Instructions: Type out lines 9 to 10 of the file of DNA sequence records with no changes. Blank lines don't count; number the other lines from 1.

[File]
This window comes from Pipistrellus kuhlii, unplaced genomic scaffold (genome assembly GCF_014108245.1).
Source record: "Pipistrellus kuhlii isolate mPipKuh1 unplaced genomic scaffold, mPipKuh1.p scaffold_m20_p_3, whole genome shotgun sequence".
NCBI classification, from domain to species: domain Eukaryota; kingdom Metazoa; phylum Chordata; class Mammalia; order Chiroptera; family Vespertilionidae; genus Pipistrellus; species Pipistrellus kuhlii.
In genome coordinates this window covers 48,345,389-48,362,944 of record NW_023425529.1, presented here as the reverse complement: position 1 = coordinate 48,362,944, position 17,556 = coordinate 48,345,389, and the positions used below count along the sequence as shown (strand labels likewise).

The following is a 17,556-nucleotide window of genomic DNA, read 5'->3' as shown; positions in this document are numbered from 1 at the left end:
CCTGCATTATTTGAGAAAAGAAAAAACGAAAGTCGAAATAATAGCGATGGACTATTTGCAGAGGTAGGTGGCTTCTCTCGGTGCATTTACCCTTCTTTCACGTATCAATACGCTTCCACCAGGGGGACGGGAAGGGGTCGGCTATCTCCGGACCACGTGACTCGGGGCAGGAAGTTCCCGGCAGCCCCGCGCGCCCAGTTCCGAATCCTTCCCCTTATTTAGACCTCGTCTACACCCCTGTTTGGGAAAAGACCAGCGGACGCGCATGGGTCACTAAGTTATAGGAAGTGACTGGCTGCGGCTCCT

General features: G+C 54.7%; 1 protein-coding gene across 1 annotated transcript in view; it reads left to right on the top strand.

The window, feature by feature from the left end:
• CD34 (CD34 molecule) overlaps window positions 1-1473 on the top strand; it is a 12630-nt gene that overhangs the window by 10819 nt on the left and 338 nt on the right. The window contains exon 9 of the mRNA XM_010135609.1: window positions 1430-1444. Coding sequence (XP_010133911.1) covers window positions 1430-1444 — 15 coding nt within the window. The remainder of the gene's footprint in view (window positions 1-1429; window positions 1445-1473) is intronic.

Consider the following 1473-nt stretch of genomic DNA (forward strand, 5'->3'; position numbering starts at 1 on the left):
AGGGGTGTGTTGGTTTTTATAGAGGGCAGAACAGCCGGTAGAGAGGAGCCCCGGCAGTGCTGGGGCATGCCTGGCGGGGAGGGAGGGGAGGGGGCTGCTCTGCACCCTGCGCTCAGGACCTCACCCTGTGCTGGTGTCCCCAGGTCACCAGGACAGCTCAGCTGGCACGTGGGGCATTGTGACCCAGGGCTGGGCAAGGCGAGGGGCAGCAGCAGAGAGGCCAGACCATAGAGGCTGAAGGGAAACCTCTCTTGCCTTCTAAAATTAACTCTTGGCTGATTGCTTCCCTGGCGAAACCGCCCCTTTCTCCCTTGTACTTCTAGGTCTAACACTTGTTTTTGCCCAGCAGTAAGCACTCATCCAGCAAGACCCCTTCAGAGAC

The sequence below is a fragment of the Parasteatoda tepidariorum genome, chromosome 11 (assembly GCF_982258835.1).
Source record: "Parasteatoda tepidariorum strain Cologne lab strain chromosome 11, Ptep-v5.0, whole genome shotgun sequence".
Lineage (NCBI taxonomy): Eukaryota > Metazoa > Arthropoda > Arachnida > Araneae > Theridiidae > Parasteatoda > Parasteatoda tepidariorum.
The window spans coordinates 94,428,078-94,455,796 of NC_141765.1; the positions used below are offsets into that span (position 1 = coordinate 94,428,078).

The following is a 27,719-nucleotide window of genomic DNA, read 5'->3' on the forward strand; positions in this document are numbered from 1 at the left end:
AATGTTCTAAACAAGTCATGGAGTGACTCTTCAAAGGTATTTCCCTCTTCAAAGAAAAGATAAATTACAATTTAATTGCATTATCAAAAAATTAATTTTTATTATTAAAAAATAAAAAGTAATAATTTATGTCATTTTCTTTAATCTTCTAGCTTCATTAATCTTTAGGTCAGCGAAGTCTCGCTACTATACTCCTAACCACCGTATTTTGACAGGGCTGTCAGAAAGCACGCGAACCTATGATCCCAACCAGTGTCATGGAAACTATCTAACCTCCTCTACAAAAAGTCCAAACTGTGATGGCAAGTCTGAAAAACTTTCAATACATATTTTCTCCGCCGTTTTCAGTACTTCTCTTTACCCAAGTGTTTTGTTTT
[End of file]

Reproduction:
• CD34 (CD34 molecule) overlaps window positions 1-1473 on the top strand; it is a 12630-nt gene that overhangs the window by 10819 nt on the left and 338 nt on the right. The window contains exon 9 of the mRNA XM_010135609.1: window positions 1430-1444. Coding sequence (XP_010133911.1) covers window positions 1430-1444 — 15 coding nt within the window. The remainder of the gene's footprint in view (window positions 1-1429; window positions 1445-1473) is intronic.

Consider the following 1473-nt stretch of genomic DNA (forward strand, 5'->3'; position numbering starts at 1 on the left):